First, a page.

When will we start taking rugby concussions seriously? | The Spinoff TV

When will we start taking rugby concussions seriously? | The Spinoff TV

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On Saturday night, All Black midfielder Ryan Crotty left the field after suffering his seventh concussion in 15 months. Head knock. Collision. Clash. These words are often used to describe what is, in reality, a traumatic brain injury. Concussions are common in rugby. A player gets hit in the head, they go down, and they stay down. Without visible symptoms like bleeding and bruising, the severity of a concussion can remain hidden and that works for everyone, except, of course, the player whose brain just hit the inside of their skull. A concussion is kind of a functional thing, So the brain essentially gets shook around inside the, inside the head, and stops working properly. Once you have one concussion and then you sort of recover from that, is there a compounding effect if you have another one and another one? Well that is a very good question, and it’s one that we don’t definitively have an answer for. For some patients, they would appear to be able to sustain multiple concussions and don’t seem to have an ongoing problem, but it’s very hard to know because we don’t typically follow these patients up for 50 or 60 years. Stuart Ta’avao of Eden Rugby club is one of those patients. He’s still feeling the effects of a concussion from five weeks ago. I don’t remember what happened really, but I had a blow to the back of the head. I knew I’d been hit but I didn’t realise how bad it was until the next day. I’ve never really had it effect me longer than, I guess, three or four days. A week max, So it’s been kinda a bit scary. And do you think, is this gonna change how you come up to the next season of rugby? Whether you’re gonna play or not? Yeah for me, at my age especially, I think it’s a lot easier to say I probably won’t go back um, to play. I think if that was my bread and butter and that was feeding my family that might be a different decision. Concussion is a serious injury. But even serious injuries can be brushed aside when matches, seasons, and even careers are on the line. Because it’s something you’re so driven to be able to do, to stay out and play, that’s what you want to do. And unfortunately for the medics, they don’t understand how severe your injury might be. If I knew something was seriously wrong you know, there’s no way I’d stay out there, for other people, they wanna be in the heat of the battle, they wanna stay out there, they know there’s, you know if they don’t keep possibly don’t keep playing someone else is gonna take their position the following week because you have to have a three or four week stand down and that’s where it becomes very difficult for um, for medics to get a gauge on where everyone’s at. Players like Buck Shelford have been applauded for playing through injuries. Is that sort of attitude changing now? Back then, those stories of Buck playing on without a certain, uh, part of his anatomy, I mean that’s for guys growing up you’re like ‘wow.’ This guy was a tough bastard, you know, so Nowadays it’s a little bit different, but I think certainly to play on and the tough man mentality has certainly phased out of the game, um, a heck of a lot. The New Zealand Rugby Union is an employer. According to the Health and Safety at Work Act, it’s an employer’s primary duty of care to minimise risk to their employees’ health and safety. But who’s to say when a player’s career should end? Yes, I understand it’s a difficult thing to do, because there’s so much external pressure, with getting back on the field, sponsorships, the game, also the pressure of the player saying he’s alright, um, but there has to be something that the, the high honchos have to come up with and put their brains together and come up with an idea that works for everyone, and keeps players safe. The managing of injuries has improved dramatically in recent years. But there are still too many players taking the field soon after multiple concussions. When the All Blacks and Black Ferns take on the Wallabies and Wallaroos, someone is bound to get hurt. I just hope it’s not from a traumatic brain injury. Sorry, ‘head knock’. Madeleine Chapman, The Spinoff TV.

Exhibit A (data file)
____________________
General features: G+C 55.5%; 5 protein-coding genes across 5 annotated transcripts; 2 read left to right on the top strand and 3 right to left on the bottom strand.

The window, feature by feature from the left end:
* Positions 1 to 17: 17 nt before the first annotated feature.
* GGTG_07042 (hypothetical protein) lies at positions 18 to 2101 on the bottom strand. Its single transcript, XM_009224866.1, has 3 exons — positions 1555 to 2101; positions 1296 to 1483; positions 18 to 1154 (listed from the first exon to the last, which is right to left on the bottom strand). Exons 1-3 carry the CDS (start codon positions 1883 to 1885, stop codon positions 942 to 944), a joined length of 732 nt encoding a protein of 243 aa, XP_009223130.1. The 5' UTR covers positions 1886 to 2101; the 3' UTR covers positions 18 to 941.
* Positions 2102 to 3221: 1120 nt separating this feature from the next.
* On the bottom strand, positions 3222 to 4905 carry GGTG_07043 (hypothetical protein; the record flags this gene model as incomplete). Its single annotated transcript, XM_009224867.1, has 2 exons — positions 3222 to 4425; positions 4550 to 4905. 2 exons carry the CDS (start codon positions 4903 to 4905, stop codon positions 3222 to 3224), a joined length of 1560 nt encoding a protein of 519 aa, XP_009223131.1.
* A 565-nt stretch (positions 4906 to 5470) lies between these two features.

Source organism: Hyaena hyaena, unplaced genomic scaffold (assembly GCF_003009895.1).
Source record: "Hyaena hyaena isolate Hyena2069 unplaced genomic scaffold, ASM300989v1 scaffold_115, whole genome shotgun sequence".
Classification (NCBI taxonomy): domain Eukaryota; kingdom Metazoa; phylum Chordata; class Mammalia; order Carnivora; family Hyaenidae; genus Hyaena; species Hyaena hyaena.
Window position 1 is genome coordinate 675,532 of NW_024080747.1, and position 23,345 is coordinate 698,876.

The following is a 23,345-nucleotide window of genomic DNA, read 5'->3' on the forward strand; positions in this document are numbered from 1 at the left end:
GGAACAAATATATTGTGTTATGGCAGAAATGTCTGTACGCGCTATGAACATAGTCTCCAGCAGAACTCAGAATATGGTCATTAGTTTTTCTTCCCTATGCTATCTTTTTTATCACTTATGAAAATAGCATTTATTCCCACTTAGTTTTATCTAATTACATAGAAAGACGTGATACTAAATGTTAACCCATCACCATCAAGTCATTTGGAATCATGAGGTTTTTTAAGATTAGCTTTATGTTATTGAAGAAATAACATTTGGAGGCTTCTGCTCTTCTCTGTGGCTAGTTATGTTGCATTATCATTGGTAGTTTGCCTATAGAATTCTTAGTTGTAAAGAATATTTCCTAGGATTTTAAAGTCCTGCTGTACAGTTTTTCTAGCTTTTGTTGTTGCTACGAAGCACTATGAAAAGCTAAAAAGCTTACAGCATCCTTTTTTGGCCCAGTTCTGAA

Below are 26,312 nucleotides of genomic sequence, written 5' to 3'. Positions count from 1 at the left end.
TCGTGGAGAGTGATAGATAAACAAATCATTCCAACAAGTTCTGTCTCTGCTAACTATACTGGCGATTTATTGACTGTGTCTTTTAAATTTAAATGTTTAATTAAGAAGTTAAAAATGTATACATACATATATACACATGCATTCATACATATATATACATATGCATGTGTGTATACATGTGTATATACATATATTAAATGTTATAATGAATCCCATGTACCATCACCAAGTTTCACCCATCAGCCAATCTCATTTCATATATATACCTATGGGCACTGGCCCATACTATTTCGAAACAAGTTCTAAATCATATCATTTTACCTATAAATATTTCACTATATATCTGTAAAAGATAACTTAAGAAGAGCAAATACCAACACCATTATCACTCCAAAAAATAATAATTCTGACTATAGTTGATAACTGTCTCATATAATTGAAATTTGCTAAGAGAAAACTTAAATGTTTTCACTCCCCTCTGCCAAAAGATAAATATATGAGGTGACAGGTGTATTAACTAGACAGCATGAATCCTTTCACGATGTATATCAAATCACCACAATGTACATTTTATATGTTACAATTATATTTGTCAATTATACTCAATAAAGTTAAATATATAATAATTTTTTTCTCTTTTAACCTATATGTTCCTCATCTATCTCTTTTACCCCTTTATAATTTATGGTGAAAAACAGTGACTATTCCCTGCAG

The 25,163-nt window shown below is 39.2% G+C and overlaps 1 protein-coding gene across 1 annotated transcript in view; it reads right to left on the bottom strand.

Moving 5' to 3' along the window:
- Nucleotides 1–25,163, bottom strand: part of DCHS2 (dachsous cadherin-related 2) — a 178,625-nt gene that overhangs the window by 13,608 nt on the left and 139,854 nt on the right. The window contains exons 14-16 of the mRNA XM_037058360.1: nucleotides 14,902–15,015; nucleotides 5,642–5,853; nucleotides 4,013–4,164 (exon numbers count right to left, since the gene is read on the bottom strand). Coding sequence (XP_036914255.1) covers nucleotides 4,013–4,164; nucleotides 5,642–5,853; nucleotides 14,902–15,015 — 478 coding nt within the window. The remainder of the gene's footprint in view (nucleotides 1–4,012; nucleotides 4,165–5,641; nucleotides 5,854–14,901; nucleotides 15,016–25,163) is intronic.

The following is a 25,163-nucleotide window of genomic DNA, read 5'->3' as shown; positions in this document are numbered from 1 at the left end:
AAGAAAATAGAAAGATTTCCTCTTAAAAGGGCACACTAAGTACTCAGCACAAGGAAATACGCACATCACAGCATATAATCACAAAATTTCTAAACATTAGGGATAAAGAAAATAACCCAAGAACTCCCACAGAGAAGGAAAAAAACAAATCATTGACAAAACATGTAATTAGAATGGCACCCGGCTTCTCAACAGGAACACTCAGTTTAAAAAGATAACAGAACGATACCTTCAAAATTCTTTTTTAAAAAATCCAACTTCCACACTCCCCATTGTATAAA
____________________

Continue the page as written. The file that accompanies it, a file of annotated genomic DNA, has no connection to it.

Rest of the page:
2 thoughts on “When will we start taking rugby concussions seriously? | The Spinoff TV”

  1. When people stop taking a GAME so seriously and worry about the impact it has on everyone. All I ever hear about is people complaining about the weather the parking the noise. Maybe try the culture it creates. Where we expect these guys to fight like soldiers over a ball. Where we feel emotional over the result of some other blokes kick around. Where we act like its a fight and we are on different sides even in the off season. Is an adversarial system really a good system for sports? Where personal achievement is dwarfed by popularity or regional recognition. Where those who dont partake laugh under their breath at the idiocy of the whole debacle. Where some blokes speak with a stutter now because they took that one hit too many. Its sort of an archaic sport and even the biggest meat heads in the NFL say those Rugby guys are idiots, do they race motorcars/bikes without helmets too? Why not? If you dont use any protection in contact sports why wear a helmet in a motor race?

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